What Happened to Rose?
When Rose was first seen, MamaBaby Haiti (Newberg, Oregon) had just partnered with Meds & Foods for Kids to provide Medika Mamba to patients. After we gave baby Rose a thorough assessment, her grandmother signed a contract saying she would bring the baby back for weekly checkups and would not give Medika Mamba to anyone else. We also decided to give Rose formula because she was younger than 1 year and because breast milk was not available to her. With our fingers crossed, she began gaining weight from the first week and within 3 weeks had regained head control. Now, Rose has a better chance at developing normally, going to school, and breaking the poverty cycle that ultimately caused her circumstance in the first place.
She is the reason why I do what I do. Patients like Rose are why I fight.
Sean X. Hesler, ND, is the director of professional and academic affairs for Naturopaths Without Borders. He served with MamaBaby Haiti in Cap Haitien as medical director and staff physician for 9 months and accumulated 300 clinical hours with Naturopaths Without Borders while in medical school. Sean has chosen to dedicate his life to medicine for the poor, striving to bridge the gap between NDs/students and underserved communities worldwide.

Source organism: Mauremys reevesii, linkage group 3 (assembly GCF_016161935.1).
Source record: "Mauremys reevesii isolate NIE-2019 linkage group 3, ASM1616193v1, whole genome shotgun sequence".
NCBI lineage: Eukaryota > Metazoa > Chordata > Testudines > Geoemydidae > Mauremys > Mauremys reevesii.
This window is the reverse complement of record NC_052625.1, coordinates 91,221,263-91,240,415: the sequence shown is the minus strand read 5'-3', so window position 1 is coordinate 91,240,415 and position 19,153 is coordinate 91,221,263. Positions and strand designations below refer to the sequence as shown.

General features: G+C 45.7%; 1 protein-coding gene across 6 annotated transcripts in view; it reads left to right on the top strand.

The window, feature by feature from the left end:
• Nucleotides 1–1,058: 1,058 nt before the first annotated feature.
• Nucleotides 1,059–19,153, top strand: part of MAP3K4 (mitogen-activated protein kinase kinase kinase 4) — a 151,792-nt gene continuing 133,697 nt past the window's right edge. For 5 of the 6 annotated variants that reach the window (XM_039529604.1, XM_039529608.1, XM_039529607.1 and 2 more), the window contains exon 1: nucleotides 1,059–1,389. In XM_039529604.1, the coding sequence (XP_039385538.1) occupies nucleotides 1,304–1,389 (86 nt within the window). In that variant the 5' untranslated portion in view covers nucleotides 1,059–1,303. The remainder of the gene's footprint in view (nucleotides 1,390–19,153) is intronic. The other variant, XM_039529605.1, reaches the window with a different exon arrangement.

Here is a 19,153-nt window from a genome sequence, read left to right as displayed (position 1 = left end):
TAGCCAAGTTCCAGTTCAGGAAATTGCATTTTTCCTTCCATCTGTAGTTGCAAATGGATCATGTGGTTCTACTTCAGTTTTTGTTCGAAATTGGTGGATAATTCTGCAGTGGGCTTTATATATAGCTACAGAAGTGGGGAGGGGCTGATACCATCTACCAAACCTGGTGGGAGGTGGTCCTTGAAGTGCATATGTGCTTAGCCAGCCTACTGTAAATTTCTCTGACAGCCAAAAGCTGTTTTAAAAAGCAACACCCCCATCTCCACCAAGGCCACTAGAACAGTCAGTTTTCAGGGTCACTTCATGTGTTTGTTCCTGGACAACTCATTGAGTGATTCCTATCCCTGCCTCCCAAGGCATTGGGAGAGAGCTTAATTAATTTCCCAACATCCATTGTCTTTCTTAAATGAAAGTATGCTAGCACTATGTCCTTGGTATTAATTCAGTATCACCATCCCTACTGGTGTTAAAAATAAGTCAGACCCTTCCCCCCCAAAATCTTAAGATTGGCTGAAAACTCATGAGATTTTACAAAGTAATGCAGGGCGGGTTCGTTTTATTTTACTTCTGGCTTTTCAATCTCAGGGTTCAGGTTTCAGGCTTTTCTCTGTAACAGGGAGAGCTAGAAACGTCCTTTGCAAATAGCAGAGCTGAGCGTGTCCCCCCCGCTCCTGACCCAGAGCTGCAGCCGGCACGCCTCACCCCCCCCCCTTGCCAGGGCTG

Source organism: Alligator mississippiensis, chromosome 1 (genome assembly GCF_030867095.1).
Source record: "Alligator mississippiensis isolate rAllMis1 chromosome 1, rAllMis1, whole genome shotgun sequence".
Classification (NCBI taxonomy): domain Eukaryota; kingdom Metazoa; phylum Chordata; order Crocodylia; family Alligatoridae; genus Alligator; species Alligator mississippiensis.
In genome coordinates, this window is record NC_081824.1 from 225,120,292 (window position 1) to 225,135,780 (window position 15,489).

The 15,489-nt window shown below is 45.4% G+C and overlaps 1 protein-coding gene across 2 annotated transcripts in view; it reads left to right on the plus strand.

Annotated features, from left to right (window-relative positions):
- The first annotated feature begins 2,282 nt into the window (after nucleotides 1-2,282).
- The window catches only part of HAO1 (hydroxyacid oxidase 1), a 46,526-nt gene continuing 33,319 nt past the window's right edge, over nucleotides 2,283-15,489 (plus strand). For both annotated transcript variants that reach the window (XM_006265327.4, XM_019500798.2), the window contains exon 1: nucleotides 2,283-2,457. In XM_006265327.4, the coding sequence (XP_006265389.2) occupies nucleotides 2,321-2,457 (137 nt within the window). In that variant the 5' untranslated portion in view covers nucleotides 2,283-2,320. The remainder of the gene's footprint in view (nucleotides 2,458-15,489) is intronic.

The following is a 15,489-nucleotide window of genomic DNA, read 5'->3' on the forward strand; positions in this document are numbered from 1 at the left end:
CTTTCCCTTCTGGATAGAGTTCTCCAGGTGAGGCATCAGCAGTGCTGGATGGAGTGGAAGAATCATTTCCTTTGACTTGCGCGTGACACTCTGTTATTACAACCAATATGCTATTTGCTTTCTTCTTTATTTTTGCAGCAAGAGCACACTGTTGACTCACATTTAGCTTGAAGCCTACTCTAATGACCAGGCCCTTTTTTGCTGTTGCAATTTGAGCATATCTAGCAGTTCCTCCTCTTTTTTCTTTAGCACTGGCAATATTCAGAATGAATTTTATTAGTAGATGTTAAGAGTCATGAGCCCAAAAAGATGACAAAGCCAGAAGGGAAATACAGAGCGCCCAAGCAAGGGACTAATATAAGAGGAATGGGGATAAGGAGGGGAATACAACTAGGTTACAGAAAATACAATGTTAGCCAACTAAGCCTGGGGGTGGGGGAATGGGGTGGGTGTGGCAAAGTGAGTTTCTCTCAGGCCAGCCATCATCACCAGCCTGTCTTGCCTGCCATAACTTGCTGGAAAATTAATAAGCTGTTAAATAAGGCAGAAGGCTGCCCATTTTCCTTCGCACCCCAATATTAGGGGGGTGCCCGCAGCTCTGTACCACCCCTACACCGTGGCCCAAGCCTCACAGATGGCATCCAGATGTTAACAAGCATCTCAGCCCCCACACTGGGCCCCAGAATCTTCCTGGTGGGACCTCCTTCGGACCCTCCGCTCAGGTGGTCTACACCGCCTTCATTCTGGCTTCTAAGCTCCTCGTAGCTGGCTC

- Werner D. Where There Is No Doctor. 3rd ed. Berkeley, CA: Hesperian Foundation; 2010.
- World Health Organization. Malaria: fact sheet No. 94. October 2011. http://www.who.int/mediacentre/factsheets/fs094/en/index.html. Accessed October 1, 2011.
- World Health Organization. Guidelines for the Treatment of Malaria. 2nd ed. Geneva, Switzerland: WHO; April 2010.
- Mueller M, Karhagomba I, Hirt H, Wemakor E. The potential of Artemisia annua L. as a locally produced remedy for malaria in the tropics: agricultural, chemical, and clinical aspects. J Ethnopharmacol. 2000;73:487-493.
- World Health Organization. Diarrhoeal disease: fact sheet No. 330. August 2009. http://www.who.int/mediacentre/factsheets/fs330/en/index.html. Accessed October 1, 2011.
- CNN. Vaccarello J. New report links Haiti cholera outbreak to U.N. peacekeepers. May 6, 2011. http://www.cnn.com/2011/WORLD/americas/05/05/haiti.cholera.report/index.html?iref=allsearch. Accessed October 1, 2011.
- Center for Sustainable Development. Zinc & vitamin A: mitigating diarrhea in children. http://www.csd-i.org/zinc-vitamin-a-mitigating-dia/. Accessed October 1, 2011.
- Munos MK, Walker CL, Black RE. The effect of oral rehydration solution and recommended home fluids on diarrhoea mortality. Int J Epidemiol. 2010;39(suppl 1):i75-i87.